Pasha Bolokhov wrote:
> It turns out Git treats the directory '.git' differently enough
> from everything else. That may be ok,
Yeah, it's intended.
> if you supply a different repository base name, say, '.git_new',
> by either setting GIT_DIR or using the '--git-dir' option, Git 'add'
> will not make any exception for it and think of it as a new (weird)
Yep, a git repository metadata directory named .git_new is not special
in any way and you can use "git add" to track it if you want (for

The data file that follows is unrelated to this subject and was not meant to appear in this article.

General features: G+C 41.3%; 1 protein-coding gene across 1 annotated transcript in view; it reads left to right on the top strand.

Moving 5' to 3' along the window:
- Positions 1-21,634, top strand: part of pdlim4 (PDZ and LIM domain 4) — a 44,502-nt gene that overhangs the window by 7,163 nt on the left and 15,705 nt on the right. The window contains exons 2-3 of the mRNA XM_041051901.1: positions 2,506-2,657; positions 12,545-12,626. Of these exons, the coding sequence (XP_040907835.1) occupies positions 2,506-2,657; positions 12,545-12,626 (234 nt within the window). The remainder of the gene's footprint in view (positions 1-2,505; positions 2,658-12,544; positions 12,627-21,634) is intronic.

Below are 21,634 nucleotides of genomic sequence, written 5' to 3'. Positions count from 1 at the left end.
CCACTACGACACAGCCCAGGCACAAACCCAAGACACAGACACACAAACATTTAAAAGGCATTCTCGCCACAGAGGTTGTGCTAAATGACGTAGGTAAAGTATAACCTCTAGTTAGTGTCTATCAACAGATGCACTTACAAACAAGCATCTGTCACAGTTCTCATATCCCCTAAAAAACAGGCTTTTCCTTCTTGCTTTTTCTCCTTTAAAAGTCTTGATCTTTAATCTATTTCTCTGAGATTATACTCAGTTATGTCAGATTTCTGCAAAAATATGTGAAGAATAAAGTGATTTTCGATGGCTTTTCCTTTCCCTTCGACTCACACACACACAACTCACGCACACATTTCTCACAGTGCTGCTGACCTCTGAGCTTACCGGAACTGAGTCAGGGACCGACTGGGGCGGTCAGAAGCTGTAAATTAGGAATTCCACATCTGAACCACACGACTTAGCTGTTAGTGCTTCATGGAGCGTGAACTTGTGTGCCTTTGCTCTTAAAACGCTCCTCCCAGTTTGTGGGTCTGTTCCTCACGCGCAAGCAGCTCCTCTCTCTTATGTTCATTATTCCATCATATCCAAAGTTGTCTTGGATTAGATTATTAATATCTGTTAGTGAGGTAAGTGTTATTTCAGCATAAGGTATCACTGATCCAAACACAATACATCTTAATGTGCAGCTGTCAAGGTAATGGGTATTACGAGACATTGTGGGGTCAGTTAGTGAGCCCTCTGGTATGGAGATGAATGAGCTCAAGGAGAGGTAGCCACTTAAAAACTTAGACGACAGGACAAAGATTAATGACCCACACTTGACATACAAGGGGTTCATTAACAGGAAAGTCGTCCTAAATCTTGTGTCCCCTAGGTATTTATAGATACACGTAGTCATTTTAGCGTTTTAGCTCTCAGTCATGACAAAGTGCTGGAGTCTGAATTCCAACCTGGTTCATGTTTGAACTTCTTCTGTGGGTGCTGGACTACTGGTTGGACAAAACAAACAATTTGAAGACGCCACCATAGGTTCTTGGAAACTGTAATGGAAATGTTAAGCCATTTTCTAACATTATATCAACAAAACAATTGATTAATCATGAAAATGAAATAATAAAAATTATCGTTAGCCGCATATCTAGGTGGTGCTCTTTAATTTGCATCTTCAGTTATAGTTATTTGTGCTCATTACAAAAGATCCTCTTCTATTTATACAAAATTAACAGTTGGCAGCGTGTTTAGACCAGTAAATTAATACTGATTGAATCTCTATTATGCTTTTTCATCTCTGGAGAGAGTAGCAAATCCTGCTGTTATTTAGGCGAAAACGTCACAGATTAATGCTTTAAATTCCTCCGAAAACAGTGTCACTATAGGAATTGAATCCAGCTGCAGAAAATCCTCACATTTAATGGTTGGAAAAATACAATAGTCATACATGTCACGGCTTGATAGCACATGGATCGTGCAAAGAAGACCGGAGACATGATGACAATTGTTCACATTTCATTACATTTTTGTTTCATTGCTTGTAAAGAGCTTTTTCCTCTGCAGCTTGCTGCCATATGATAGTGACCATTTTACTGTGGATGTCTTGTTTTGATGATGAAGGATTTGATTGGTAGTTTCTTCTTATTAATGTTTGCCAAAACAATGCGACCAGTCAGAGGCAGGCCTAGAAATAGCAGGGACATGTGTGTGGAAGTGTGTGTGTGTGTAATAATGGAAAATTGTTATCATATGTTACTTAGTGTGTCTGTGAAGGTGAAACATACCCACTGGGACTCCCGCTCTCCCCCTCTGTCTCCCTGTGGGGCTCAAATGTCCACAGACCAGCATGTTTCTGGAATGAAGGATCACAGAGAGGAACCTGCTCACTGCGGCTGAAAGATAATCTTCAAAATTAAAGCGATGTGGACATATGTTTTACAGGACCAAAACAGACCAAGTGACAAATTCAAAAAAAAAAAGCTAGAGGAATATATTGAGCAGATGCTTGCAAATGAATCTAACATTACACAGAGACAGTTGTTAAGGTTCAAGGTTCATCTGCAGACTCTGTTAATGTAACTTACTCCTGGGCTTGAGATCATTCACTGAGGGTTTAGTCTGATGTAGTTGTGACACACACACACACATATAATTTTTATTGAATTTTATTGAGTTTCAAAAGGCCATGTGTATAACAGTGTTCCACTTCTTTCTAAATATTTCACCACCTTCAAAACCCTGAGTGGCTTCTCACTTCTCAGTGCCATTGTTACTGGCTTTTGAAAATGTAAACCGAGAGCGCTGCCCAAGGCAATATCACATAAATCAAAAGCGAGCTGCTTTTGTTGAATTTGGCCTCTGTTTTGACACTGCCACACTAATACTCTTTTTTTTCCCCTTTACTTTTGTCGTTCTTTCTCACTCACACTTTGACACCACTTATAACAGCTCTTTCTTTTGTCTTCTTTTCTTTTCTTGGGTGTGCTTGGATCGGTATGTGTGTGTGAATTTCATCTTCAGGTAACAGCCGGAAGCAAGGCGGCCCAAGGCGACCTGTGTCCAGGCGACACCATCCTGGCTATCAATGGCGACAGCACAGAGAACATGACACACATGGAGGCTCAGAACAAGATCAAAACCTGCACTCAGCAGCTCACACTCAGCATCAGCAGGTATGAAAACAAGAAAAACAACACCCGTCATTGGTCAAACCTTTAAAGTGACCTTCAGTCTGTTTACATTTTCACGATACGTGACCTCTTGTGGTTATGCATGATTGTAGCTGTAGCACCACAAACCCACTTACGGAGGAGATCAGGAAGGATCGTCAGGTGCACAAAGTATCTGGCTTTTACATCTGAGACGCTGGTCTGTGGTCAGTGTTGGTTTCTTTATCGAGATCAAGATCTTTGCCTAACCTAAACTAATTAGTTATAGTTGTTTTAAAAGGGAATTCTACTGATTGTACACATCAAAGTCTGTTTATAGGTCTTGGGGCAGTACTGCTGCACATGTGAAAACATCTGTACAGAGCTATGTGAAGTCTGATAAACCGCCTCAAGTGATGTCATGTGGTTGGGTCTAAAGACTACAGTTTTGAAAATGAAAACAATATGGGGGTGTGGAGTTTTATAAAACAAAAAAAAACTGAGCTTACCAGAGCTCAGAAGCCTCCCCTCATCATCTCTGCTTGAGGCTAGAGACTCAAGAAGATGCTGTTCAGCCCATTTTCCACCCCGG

example to add a testcase).
> Now I know, the '--git-dir' option may usually be meant to use
> when the repository is somewhere outside of the work tree, and such a
> problem would not arise. And even if it is inside, sure enough, you
> can add this '.git_new' to the ignores or excludes. But is this really
> what you expect?
I think it's more that it never came up. Excluding the current
$GIT_DIR from what "git add" can add (on top of the current rule of
excluding all instances of ".git") seems like a sensible change,
assuming it can be done without hurting the code too much. ;-)
But as you note, you are not using $GIT_DIR the way it was intended to
Thanks and hope that helps,
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